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ISWAN and MPHRP merge forces
CreatedTuesday, 04 August 2015
Last modifiedThursday, 06 July 2017
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The boards of the International Seafarers Welfare and Assistance Network (ISWAN) and the Maritime Piracy Humanitarian Response Programme (MPHRP) are pleased to announce the moving of the activities of the MPHRP into ISWAN.
The boards of the International Seafarers Welfare and Assistance Network (ISWAN) and the Maritime Piracy Humanitarian Response Programme (MPHRP) are pleased to announce the moving of the activities of the MPHRP into ISWAN. A transfer agreement was signed by both parties on 3 August 2015.
ISWAN will now be responsible for all the activities of the highly respected MPHRP. The move to ISWAN will enable the programme to develop under the auspices of a well-established international seafarers’ welfare organisation that is registered as a charity.
The programme will continue to support the seafarers and their families who are affected by piracy. While piracy attacks off the coast of Somalia have significantly decreased, attacks are on the increase in South East Asia and continuing in the Gulf of Guinea. The MPHRP programme will concentrate on these areas while still supporting seafarers who were held for years in Somalia. The programme will seek to develop constructive and positive relationships with existing and new industry partners.
ISWAN has already appointed a new programme manager, Mr Tom Holmer, to lead the MPHRP in this new phase of its development. The programme in South Asia will continue while an immediate priority will be to secure funding to continue the programme in South East Asia and Eastern Europe.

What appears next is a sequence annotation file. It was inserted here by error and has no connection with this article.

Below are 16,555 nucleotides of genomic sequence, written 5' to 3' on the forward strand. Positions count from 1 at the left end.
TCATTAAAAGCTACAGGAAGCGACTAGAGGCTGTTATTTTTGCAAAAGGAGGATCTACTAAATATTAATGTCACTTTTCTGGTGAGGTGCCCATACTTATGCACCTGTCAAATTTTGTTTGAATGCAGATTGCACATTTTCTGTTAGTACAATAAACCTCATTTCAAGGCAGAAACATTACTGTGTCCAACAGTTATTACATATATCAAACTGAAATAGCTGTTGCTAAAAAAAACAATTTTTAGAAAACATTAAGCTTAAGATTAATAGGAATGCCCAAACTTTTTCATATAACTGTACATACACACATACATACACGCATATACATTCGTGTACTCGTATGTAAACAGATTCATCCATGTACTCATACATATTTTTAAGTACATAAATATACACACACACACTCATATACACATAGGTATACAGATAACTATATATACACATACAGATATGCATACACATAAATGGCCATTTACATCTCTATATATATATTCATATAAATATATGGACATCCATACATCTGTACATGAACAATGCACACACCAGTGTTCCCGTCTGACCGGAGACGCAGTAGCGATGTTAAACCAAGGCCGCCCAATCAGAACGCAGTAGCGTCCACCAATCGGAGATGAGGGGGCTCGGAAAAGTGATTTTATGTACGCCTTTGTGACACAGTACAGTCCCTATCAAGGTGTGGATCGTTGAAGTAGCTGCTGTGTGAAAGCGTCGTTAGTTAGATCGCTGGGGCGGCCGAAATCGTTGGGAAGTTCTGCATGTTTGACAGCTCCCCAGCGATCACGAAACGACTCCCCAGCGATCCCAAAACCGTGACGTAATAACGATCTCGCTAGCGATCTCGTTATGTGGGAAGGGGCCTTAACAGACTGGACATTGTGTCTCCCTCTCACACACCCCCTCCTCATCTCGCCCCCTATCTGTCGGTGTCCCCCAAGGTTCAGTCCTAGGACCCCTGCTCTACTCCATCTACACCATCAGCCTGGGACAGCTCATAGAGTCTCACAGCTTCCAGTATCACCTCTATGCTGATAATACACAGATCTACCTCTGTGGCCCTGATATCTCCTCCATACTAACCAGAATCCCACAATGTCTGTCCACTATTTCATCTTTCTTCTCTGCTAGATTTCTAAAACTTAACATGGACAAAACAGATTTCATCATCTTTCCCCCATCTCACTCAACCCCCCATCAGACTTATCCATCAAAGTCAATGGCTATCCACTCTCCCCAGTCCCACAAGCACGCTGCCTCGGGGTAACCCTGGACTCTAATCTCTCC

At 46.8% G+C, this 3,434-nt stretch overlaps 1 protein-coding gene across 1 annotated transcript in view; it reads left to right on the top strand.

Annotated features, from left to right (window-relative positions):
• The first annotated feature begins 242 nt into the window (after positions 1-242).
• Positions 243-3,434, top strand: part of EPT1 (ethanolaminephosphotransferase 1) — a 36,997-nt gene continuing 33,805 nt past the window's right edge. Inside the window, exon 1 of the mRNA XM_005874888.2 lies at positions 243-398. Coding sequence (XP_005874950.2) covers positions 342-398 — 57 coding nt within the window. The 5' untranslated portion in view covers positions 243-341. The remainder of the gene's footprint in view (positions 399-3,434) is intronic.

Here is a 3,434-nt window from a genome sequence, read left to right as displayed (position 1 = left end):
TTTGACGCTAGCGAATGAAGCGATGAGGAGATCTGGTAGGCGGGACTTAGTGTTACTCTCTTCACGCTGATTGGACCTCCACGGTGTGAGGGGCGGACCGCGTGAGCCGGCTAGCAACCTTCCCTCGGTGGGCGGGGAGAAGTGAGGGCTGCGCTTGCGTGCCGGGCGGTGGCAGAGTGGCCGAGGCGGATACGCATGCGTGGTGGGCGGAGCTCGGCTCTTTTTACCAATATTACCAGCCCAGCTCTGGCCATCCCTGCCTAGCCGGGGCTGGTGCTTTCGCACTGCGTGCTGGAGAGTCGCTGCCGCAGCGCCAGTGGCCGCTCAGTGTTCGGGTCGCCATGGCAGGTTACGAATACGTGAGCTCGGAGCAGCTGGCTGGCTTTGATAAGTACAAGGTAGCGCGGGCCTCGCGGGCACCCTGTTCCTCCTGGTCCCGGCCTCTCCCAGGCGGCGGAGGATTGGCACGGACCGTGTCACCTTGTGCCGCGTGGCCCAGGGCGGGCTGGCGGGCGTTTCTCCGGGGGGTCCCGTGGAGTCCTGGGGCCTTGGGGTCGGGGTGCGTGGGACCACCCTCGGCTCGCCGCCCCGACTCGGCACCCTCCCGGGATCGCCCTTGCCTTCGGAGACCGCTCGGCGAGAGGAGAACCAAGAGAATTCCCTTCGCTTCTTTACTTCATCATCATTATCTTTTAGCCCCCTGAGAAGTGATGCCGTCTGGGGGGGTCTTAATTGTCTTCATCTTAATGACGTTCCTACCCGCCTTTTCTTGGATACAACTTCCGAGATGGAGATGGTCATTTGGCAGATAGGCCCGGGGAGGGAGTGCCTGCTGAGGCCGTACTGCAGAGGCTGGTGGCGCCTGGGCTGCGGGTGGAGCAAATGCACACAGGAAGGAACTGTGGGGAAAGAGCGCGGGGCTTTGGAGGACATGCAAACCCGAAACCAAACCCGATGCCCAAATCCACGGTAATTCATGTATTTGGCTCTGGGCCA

Peter Hinchliffe, speaking on behalf of the MPHRP Board said “The MPHRP Board decided some time ago that the best way to provide the very best long term stability for the support of seafarers and their families caught up in the appalling acts of piracy in the Indian Ocean and in Somalia was to find a permanent home under the umbrella of an existing and highly respected seafarers’ charity. Attacks on merchant ships and seafarers are still happening and we must ensure that the MPHRP is there to support seafarers if they are attacked and to prepare them for passages through high risk areas.”
Jon Whitlow, Secretary of the Seafarers Section of the International Transport Workers Federation said “We are pleased that the programme can now continue as part of ISWAN. The ITF will play its role, with other industry partners, to ensure that piracy, with its devastating effect upon seafarers and their families, is not forgotten about.”
Per Gullestrup, Chairman of ISWAN and former Managing Partner of Clipper whose ship CEC Future, and its crew, was hijacked off Somalia and held for 71 days said “I am delighted that the programme is coming into ISWAN. MPHRP has done outstanding work in the past and I believe ISWAN is the right organisation to take the programme forward. We look forward to working with current and new partners on developing MPHRP.”
Other key industry partners involved in the MPHRP, such as the International Chamber of Shipping and the International Maritime Bureau, fully support the move of the programme into ISWAN.